Justice – Meaning, Types, And 10 Examples of Justice


Justice – Meaning, Types, And 10 Examples of Justice

Justice is a fundamental and widely debated goal of both the State and Society. It serves as the foundation for maintaining a well-organized and balanced human existence. The concept of justice entails the need to regulate self-centred behaviours, ensuring a fair distribution of resources, equal treatment of individuals with similar circumstances, and proportionate and equitable rewards for all.

Moreover, justice strives to achieve a harmonious balance between the interests of individuals and the collective interests of society. In this article, we will explain everything about justice.

What is justice

Justice is the implementation of actions under established laws. These rules can be based on either human consensus or societal norms to ensure equitable treatment for all individuals within a society.

Matters of justice emerge in various domains and hold considerable influence in generating, sustaining, and resolving conflicts. Societies with just institutions typically foster stability, well-being, and contentment among their members, whereas perceived injustices can trigger discontent, rebellion, or even revolution.

Types of justice

Below are the types of justice

1. Distributive justice

Distributive justice concerns the equitable allocation of resources within a community. “fair division” implies that all individuals have equal access to services and tangible goods. The underlying principle of distributive justice is rooted in the notion that everyone possesses equal moral worth.

This form of justice broadly impacts various aspects such as income, wealth, opportunities, employment, welfare, and infrastructure. Key principles guiding distributive justice include equity, meeting needs, and proportionality. While the fundamental definition of distributive justice is straightforward, determining how a society should ensure a fair distribution of resources is a complex endeavour.

2. Retributive justice

Retributive justice, also known as criminal justice, focuses on the appropriate punishment for crimes committed. Its core principle is that when individuals engage in wrongdoing, they should receive a punishment proportionate to their actions. Proportionality does not imply subjecting the wrongdoer to the same harm but rather ensuring a suitable and balanced response.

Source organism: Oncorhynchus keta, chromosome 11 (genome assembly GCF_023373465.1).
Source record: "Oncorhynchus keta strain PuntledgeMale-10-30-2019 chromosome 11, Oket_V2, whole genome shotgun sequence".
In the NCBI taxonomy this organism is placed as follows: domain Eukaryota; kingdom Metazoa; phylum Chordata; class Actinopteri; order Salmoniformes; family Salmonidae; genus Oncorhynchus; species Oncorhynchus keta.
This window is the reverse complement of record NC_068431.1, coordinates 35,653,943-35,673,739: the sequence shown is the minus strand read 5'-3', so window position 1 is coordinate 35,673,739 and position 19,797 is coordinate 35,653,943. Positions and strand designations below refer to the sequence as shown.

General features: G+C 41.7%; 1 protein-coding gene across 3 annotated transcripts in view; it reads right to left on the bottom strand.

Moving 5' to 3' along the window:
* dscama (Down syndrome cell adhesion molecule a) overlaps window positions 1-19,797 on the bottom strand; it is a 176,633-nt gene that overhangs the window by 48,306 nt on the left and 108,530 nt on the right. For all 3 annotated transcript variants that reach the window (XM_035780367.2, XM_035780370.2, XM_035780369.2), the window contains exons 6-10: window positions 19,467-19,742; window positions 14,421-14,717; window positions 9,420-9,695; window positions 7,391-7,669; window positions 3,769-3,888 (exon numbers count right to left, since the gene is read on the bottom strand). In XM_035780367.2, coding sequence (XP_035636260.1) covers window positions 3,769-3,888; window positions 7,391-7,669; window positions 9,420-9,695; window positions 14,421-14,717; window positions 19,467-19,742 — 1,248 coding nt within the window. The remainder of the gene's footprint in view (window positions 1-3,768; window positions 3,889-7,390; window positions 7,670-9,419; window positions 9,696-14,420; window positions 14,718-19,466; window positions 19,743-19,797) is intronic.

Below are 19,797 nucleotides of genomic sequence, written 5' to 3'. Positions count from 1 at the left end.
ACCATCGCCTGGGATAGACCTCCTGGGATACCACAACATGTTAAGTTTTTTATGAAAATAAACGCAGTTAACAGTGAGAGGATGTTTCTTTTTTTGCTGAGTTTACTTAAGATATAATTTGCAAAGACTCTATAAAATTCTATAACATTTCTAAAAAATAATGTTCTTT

Scholars of retributive justice also emphasize the importance of impartiality, highlighting that justice should not be driven by personal vendettas or a desire for revenge. While many justice systems incorporate elements of retributive justice, its effectiveness remains a subject of debate. The flaws inherent in numerous criminal justice systems can lead to harm to innocent individuals or the unfair punishment of certain groups over others.

3. Restorative justice

Restorative justice emerged in the 1970s, drawing inspiration from Indigenous justice practices. It places a primary emphasis on assisting crime victims while also seeking to help offenders comprehend the impact of their actions. The objective is not punishment but rather restoration and healing.

Essential principles of restorative justice include engagement, accountability, cooperation, and community involvement. While restorative justice practices have been implemented in criminal justice cases, they have also found application in resolving conflicts within families, schools, and workplaces.

Unlike retributive justice, restorative justice shifts the focus away from what criminals deserve. Instead, it concentrates on meeting the needs of victims for healing and promoting measures within communities to prevent re-offending.

Examples Of Justice

1. virtue signalling

This occurs when an individual seeks to enhance social standing by supporting popular causes. It may involve a pursuit of justice, wherein the individual publicly denounces inappropriate conduct or seeks to punish those accused of wrongdoing socially.

2. Moral Panic

Fear and misinformation fuel an excessive quest for justice, which generates instances of injustice.

3. Natural Law

Natural law refers to the concept of an inherent and universal truth about justice that can be universally applied to all circumstances.

4. Bias

Biases are enduring cognitive distortions that often envelop matters about justice.

5. Values

Values are core convictions held by an individual, group, or society. An individual’s values shape their perception of justice, influencing their perspectives and judgments.

6. Ethics and Moral

Ethics and morals represent principles that guide individuals, groups, or systems in distinguishing between right and wrong. In theory, these principles serve as a basis for fostering justice.

7. Mob Rule

This is frequently carried out based on hearsay or unverified information, bypassing proper legal procedures and leading to instances of injustice.

8. Civility

Civility encompasses the responsibility to engage with a fair system sincerely, aiming to achieve justice per the principles of the rule of law.

9. Rights and Freedom

This constitutes a vital aspect of justice that safeguards individuals from the burden of laws, rules, and regulations that might impede their pursuit of happiness.

10. Right Of Revolution

This refers to the entitlement or responsibility to dismantle an exceedingly oppressive system.

Jael Okwuchukwu
Jael Okwuchukwu
I am Okwuchukwu Jael, a writer, educator, and musician from Enugu State. Teaching, both academic and musical, is a passion of mine, and I specialize as a Western pianist. Currently, I am employed as a blogger at Writer's King LTD, combining my love for writing and desire to share knowledge with a broader audience.


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